Warm sunshine strikes unwashed, smoke- streaked windows at the rear of a shabby brownstone. A gas-fueled furnace, one not turned on in fear of escalating oil prices, does not work well anyway. What little heat is emitted from rusty, dust-covered ventilators here on unswept, thin wooden floors, rises to roach and mouse filled upper levels in a run down, cold, three-story complex.
Everything is expensive; even a dozen eggs. One must cut corners where one can; recycle Stryofoam egg cartons and start seedlings inside this time of year.
It is better to suffer and freeze in winter than to be broke and unable to afford $12 cigarettes. A little of the heat from the second floor oozes downstairs somehow, even though heat is supposed to rise. There are holes in the ceiling; gaps in the drywall created by rivers of water that cascaded downstairs, summers ago. The kitchen sink and bathtub from filthy, upstairs neighbors overflowed numerous times over the years. Now they must pay. Heat seeps down the holes– one of which, just above the first floor’s kitchen sink, looks like the crack of a flabby ass of an overweight, hairy, white man. The landlord, a man who does not believe in leases or Jesus, did not have the holes patched, and with this streaming sunshine and down-draft of heat, the place is tolerable in winter, even on the coldest of January days.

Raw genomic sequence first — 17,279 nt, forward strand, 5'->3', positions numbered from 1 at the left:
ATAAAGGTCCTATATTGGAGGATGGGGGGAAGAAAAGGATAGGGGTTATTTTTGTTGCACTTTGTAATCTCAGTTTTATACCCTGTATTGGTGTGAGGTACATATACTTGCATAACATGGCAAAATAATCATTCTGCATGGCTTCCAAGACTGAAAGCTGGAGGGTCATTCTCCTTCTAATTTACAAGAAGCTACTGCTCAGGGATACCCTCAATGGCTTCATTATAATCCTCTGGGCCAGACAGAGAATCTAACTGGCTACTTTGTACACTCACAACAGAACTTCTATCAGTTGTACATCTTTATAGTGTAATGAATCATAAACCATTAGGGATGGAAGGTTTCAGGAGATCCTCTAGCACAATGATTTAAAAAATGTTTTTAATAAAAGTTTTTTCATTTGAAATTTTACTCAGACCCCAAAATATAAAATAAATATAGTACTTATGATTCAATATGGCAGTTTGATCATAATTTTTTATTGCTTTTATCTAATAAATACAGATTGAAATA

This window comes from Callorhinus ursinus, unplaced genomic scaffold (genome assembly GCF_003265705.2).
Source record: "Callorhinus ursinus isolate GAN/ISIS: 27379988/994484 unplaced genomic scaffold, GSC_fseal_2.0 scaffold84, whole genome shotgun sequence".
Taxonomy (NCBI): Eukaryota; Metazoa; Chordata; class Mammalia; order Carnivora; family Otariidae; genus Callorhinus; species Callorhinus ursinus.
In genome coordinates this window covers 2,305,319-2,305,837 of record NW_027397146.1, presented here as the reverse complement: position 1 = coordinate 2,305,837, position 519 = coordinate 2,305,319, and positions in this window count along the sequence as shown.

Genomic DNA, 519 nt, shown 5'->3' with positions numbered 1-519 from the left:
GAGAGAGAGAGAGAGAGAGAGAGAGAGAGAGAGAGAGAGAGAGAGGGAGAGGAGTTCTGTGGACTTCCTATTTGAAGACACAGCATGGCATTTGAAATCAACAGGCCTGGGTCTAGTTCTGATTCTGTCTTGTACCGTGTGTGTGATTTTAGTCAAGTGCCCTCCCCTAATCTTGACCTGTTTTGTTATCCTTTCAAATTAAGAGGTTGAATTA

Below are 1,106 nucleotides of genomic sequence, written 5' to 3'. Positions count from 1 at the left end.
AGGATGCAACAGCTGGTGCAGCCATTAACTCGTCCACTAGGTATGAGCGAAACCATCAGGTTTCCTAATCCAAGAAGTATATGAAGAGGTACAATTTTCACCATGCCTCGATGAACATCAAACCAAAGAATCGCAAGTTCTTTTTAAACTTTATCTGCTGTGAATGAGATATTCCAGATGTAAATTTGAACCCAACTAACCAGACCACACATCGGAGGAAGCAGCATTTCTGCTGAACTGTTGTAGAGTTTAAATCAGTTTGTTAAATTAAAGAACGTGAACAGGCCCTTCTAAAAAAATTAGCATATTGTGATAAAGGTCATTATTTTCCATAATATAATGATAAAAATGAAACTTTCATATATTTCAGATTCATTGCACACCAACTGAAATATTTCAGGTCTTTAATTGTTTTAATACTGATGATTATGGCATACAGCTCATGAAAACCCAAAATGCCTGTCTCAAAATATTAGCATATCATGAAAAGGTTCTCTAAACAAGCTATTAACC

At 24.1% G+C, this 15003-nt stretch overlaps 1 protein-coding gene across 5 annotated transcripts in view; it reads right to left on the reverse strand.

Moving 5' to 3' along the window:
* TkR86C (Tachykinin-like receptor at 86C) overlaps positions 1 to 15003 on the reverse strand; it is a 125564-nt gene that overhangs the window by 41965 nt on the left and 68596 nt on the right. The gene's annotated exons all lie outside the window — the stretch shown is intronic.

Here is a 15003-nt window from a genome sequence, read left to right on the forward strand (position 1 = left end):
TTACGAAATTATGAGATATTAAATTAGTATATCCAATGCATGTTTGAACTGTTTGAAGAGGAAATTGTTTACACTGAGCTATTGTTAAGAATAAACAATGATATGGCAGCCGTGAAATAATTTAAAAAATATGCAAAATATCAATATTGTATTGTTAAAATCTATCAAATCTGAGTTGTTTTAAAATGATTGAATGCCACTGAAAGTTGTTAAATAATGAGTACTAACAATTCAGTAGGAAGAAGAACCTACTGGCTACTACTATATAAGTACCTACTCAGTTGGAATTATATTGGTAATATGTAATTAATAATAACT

The tilt of the Earth on its axis causes winters to be brighter than summers on the South-East side of the house, away from busy, non-shoveled sidewalks up at the front of the apartment. This is why two cats with so much fur have not died this winter. They sit in these bright, sunny windows, warming themselves for nights that are far too cold for the humans that feed them. Somehow they all survive. The sun, streaming across a snow-covered garden, is heavenly bliss for all who live inside. The cats must learn to stay out of those windows now. The time has come– “Shoo! Get down. Do not spill those egg cartons filled with dirt or you will spend the rest of the winter outside!”
New pets have hatched and need some of that abundant January sun. Every January, for the past ten years, seeds of the gods have been placed in the windows on the back side of the house– away from all those blood-shot city eyes. The seeds will rise come Martin Luther King, Jr. Day, as surely as Christ resurrected. These seeds, started in a home and not a depot, grow so well when planted in January. There will be green peppers and red tomatoes by the Forth of July.
In July, those on the first floor of a poorly heated Brooklyn brownstone will be as high as the sun on a mid-January day. All will have forgotten the cold price that one must pay to have a private back-yard in the hood– a plot of land owned by someone who does not care, but for the rent– this place sustains the godly. A few egg cartons, a bag of Miracle Grow, and a dirty ray of sun go a long way in a depression.